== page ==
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The Windy City is rapidly becoming one of the greenest in the U.S., thanks to its Retrofit Chicago Building Initiative. 14 major commercial buildings have stepped up to the plate to reduce their energy consumption by 20 per cent over the next five years. Through retrofitting and power-saving technologies, the program could potentially reduce greenhouse gas emissions equivalent to taking 30,000 cars off the road, and provide a saving to the companies of $5 million each year. Among the first buildings to commit to energy efficiency were the riverside Sheraton Hotel and AT&T’s downtown office tower.

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One of the country’s major metropolitan cities is about to get a green makeover. “The fact that this is the city that built the first skyscraper, we love that we’re trying to green the skyline,” said chief sustainability officer for the city of Chicago, Karen Weigert. A full 70 per cent of Chicago’s greenhouse gas emissions come from producing the electricity needed to heat, cool, and power businesses and homes. By striving to cut consumption by 20 per cent over the next five years, the city hopes to not only help the climate, but save property owners a lot of money.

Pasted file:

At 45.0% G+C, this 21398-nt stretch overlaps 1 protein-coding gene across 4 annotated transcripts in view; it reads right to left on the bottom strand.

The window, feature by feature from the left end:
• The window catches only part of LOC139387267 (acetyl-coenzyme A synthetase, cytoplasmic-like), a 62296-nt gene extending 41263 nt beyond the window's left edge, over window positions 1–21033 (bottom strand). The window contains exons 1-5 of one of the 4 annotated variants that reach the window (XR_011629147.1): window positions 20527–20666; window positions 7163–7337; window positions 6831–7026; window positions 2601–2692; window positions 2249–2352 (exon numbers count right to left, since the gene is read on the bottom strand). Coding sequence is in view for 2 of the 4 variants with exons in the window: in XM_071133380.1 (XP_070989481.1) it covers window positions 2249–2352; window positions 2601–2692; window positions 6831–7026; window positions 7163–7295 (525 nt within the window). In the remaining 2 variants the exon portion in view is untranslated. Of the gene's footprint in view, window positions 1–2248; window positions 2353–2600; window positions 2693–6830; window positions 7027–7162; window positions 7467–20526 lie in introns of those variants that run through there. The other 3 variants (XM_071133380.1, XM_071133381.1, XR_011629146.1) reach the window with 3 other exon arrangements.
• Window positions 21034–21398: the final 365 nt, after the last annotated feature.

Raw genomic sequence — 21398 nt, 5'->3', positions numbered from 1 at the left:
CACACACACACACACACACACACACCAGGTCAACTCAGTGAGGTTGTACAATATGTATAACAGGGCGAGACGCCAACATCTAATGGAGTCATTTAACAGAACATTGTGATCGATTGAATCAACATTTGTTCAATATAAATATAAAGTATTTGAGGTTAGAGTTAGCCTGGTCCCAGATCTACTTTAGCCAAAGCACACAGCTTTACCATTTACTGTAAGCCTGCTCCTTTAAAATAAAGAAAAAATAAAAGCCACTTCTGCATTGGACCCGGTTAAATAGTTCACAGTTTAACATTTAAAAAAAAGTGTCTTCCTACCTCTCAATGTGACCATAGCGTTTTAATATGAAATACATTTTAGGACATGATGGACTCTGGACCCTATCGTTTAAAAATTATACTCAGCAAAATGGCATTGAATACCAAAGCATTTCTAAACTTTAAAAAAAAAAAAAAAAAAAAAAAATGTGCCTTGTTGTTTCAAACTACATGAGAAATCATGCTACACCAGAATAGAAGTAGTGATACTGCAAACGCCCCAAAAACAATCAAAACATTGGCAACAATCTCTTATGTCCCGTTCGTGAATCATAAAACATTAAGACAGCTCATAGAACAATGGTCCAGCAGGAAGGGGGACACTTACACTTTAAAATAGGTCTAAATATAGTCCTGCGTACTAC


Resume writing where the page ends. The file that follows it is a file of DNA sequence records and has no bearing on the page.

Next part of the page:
The first major company to accept the challenge was AT&T, who is beginning to install energy-saving features in its downtown location. Already, they have seen impressive results with motion detectors for their lights, fan regulators, shutter systems to keep out cold air, lighting schedules, and more efficient bulbs. They expect the upgrades to the 1960’s era building to pay for themselves in three years or less. AT&T plans to duplicate their achievements in their 1,000 corporate and 500 retail buildings across the country as a part of their sustainability plan.

Chicago already leads the nation as #1 in the number of LEED certified buildings and was recently named the most sustainable large community in America by Siemens Sustainable Communities award. As major companies and iconic structures go green, we can expect that the rest of the country will start to look to cities like Chicago as a model for sustainability and economic enlightenment.


Images via Oriez and  Jcrocker on Wikimedia Commons